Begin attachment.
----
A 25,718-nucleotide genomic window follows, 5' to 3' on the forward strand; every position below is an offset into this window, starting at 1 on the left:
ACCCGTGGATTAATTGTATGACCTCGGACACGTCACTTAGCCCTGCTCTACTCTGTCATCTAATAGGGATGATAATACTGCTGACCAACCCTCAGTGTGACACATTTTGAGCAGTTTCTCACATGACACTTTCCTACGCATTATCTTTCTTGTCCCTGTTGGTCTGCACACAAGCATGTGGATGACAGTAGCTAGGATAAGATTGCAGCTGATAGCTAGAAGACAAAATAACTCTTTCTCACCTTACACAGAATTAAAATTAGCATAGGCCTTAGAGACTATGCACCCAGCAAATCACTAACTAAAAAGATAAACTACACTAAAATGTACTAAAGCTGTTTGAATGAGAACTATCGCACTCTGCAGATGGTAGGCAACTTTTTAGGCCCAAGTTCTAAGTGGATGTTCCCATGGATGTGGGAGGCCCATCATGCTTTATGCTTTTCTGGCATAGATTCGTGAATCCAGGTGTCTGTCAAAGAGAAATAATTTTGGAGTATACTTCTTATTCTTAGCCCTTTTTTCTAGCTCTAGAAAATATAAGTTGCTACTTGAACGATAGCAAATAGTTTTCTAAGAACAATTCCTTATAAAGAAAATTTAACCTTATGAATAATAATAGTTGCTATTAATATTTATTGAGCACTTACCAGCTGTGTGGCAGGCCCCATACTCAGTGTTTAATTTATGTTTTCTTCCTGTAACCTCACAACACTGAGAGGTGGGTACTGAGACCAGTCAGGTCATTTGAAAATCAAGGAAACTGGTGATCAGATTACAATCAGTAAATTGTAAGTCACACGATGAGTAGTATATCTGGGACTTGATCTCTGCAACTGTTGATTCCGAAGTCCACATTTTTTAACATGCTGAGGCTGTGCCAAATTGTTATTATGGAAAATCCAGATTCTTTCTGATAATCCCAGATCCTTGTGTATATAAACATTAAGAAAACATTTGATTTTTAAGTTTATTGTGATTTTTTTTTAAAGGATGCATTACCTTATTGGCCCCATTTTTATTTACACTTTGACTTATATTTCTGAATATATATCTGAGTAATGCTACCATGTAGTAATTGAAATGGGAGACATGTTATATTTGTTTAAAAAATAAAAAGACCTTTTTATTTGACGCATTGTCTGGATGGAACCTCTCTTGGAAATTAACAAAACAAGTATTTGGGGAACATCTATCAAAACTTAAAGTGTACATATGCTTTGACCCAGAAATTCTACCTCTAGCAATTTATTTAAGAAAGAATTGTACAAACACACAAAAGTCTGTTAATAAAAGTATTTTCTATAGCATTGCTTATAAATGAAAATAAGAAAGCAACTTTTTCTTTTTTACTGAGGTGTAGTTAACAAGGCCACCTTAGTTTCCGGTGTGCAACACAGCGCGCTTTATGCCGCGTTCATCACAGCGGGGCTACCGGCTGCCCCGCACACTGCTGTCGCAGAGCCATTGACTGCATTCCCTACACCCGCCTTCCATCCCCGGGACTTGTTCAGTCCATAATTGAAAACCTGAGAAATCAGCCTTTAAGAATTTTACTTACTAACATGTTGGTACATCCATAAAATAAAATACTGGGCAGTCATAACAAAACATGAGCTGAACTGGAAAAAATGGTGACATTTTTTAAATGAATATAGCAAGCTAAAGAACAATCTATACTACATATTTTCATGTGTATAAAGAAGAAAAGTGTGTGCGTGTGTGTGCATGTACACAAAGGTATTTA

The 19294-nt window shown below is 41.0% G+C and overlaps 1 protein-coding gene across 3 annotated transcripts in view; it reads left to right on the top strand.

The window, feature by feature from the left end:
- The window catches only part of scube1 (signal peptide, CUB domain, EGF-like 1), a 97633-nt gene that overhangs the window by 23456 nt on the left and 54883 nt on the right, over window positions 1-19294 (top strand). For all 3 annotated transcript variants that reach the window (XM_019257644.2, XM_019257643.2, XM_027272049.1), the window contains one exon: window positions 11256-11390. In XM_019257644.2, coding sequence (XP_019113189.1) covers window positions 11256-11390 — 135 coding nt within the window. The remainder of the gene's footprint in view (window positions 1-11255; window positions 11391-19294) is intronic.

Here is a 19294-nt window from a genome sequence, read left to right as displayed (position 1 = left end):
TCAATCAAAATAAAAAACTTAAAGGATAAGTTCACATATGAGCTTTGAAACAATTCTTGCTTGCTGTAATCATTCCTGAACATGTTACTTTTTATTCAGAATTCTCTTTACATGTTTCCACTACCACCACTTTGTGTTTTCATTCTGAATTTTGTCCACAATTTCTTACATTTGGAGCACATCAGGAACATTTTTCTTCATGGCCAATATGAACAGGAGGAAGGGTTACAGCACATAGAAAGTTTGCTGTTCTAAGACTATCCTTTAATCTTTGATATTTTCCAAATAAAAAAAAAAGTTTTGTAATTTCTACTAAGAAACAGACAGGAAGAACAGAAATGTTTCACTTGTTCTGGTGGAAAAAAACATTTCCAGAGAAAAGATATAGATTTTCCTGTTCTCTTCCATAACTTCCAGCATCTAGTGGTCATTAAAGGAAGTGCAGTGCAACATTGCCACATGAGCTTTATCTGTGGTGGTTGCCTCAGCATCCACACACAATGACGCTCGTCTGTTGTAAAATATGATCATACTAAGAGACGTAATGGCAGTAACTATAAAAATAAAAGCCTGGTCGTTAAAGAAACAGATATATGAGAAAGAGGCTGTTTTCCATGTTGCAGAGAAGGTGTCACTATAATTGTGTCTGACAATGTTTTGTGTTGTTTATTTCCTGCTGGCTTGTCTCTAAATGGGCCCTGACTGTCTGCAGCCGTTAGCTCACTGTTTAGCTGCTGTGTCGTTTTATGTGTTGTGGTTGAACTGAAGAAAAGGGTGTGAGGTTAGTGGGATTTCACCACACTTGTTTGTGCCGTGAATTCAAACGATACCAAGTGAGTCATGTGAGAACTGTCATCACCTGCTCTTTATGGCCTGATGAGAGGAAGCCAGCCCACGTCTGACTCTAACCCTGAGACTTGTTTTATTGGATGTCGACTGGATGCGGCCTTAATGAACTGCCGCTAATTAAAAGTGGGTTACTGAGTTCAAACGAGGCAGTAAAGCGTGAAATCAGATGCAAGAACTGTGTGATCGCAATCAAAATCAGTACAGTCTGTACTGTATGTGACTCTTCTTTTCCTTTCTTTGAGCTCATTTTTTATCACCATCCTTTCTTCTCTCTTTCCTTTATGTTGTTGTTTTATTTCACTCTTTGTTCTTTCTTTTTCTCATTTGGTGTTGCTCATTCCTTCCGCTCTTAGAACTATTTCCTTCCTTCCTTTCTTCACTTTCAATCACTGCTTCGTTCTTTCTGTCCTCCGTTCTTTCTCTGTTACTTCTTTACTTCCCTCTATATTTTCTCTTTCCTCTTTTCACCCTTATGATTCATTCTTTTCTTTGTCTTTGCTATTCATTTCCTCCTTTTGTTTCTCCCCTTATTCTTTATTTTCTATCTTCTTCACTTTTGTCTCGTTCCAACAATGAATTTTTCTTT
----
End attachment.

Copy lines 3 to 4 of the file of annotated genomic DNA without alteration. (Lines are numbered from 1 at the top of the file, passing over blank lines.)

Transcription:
The 19294-nt window shown below is 41.0% G+C and overlaps 1 protein-coding gene across 3 annotated transcripts in view; it reads left to right on the top strand.

The window, feature by feature from the left end: